Thinking Outside the Box

June 30, 2016

Chicago Voices Scriptwriter Erin Austin, Tellin’ Tales Theatre 

As a member of the group aptly pointed out, “For people living with disabilities, every moment of the day is improvised.”  Not only is this an astute insight into living with a disability, it also explains why this group is so fantastic at reacting in the moment.  They’re drawing, they’re dancing, they’re communicating using sound and poetry. They’re also doing a lot of talking and a lot of listening. 

My personal goal as Scriptwriter is to help shape the group’s story in a way that conveys the issues and themes that are important to them, while celebrating the ideas of each member of the ensemble in one way or another.  There’s enough content and heart in each of these stories to create 200 full-length musicals.  Unfortunately, we’re going to have to take some of this material and, as our Animateur says, “Save it for the Broadway production.”

Not only do the members of Tellin' Tales Theatre want to share their perspective but they ask that we respect that perspective - by thinking outside the box and freeing ourselves from the idea of things only being able to be done one way.

At this point in the project’s timeline, we have come up with a general outline for the piece. Now we’re exploring the many ways we can articulate each of the piece’s overarching themes and the character’s journey, while driving the action forward in a way that is dramatically satisfying.

I’m most compelled by the group’s no-nonsense and self-aware approach to their abilities and their disabilities. Not only do they want to share their perspective, but they demand that we respect their perspective. The way we can do that? Thinking outside the box and freeing ourselves from this idea of things only being able to be done one way. This beautiful quote came out of our last session from one of the members of the ensemble: “Don’t assume if you don’t have a voice you can’t speak. And if you can’t move that doesn’t mean you can’t dance. Don’t ask if someone can or can’t do something. Instead, ask how they can do it.”

This demand is so necessary, and it also lends itself to theatricality. I’m excited to help the ensemble create a musical that conveys their message and also challenges traditional performance. Tellin’ Tales comprises a group of individuals who are strong, intelligent, and self-aware. I’ve learned so much from working with them and I’m thrilled they’re taking the time and energy to share their stories with each other and the artistic team. Their collective energy and eagerness to take artistic and emotional risks is unparalleled. Everyone should know their stories.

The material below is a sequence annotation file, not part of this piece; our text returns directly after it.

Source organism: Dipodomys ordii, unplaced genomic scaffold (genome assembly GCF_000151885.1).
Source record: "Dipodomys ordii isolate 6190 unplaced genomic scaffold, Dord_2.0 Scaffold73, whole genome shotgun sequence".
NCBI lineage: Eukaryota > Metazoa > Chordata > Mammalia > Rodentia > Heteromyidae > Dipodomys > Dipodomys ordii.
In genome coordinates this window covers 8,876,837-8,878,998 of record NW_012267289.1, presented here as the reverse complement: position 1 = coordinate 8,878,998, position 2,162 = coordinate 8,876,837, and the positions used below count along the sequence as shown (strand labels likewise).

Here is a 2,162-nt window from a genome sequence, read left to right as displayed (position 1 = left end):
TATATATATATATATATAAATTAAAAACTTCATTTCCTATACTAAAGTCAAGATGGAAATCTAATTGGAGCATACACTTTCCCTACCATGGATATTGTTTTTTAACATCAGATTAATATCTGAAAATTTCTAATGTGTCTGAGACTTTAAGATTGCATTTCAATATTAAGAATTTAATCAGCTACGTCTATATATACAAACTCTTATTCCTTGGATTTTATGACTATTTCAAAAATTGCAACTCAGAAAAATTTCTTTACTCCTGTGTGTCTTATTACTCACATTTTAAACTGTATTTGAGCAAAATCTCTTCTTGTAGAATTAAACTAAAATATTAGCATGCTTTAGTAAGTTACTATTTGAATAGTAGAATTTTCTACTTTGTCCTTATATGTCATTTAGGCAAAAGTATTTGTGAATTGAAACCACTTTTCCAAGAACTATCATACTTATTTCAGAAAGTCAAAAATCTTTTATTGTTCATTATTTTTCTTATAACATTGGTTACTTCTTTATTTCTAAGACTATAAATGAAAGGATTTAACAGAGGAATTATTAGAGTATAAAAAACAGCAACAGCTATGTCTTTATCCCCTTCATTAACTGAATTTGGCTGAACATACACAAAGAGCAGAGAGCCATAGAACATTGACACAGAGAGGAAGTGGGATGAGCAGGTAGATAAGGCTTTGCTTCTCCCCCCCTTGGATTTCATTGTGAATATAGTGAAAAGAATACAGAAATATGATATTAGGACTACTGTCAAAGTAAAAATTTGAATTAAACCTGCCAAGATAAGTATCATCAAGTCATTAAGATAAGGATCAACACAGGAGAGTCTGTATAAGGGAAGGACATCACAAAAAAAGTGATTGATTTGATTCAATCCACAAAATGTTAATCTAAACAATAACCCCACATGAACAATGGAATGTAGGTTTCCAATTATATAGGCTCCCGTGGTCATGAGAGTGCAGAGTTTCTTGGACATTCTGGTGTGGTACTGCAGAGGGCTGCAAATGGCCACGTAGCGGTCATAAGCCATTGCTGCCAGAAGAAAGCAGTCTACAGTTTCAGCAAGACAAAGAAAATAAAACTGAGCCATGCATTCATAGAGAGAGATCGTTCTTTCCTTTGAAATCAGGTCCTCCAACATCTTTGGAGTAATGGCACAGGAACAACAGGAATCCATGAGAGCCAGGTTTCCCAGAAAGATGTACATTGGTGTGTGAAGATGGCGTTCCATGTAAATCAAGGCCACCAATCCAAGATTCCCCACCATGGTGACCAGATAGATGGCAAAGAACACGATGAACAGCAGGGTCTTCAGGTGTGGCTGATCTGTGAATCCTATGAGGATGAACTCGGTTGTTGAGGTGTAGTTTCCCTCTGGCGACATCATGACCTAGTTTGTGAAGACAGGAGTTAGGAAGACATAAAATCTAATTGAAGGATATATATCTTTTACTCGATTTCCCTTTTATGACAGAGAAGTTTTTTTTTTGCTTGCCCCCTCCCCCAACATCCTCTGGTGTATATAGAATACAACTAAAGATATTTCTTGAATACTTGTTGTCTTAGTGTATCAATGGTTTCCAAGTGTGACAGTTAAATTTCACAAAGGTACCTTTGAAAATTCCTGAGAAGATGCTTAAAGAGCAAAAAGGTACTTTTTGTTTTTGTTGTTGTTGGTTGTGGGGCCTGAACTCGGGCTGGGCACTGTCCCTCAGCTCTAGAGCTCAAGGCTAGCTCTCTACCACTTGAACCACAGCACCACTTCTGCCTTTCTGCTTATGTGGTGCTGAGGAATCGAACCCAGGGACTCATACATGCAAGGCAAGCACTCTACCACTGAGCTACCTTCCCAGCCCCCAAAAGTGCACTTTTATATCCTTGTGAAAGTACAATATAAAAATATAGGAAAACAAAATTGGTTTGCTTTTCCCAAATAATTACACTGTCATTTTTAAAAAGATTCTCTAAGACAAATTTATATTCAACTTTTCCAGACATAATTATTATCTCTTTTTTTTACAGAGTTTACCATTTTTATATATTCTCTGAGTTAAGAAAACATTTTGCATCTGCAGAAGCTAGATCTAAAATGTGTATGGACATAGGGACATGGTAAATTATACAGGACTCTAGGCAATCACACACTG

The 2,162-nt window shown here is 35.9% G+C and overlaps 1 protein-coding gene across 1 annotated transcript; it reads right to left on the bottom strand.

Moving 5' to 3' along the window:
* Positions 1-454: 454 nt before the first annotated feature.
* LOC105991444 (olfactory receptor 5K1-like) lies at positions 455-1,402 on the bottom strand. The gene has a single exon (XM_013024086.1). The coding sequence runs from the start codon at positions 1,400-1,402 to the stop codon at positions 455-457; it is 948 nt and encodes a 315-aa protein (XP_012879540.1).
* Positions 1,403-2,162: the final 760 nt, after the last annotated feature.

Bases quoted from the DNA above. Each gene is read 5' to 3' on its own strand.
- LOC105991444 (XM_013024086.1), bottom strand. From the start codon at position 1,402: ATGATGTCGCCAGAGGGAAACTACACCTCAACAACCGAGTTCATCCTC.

First Take on Tellin' Tales Theatre

June 27, 2016

Chicago Voices Intern Sage Pope

As an intern for the Chicago Voices program, one of the main components of my job is assisting with the Community Created Performances. I am there to help Jacob, the Animateur for Tellin’ Tales Theatre, and the other members of the TTT artistic team facilitate rehearsals.  This includes taking notes, setting up the space for each meeting, assisting in activities, and gathering information for the CCP blog. 

Before the first rehearsal, I didn’t know much about Tellin’ Tales besides what had been posted on the Lyric website and what I had seen online. That day, we played icebreakers and theatre games, designed to help the Lyric team and the company members become more comfortable with each other. The company members already knew each other quite well, and they were incredibly welcoming towards all of us.  It was clear from the very beginning that they were ready to work with us and to take this opportunity to tell their stories in a new way.

For the past three weeks, every Saturday I look forward to the next story I will hear. Every single member has surprised me with the stories they’ve shared, the vulnerability they’ve bravely exposed, and the openness they have to new ideas, approaches, and activities. It is difficult to open up to strangers, especially when one of them is sitting there with a laptop typing up every word, but each member of TTT has been eager to not only share, but explain and develop the stories they’ve shared.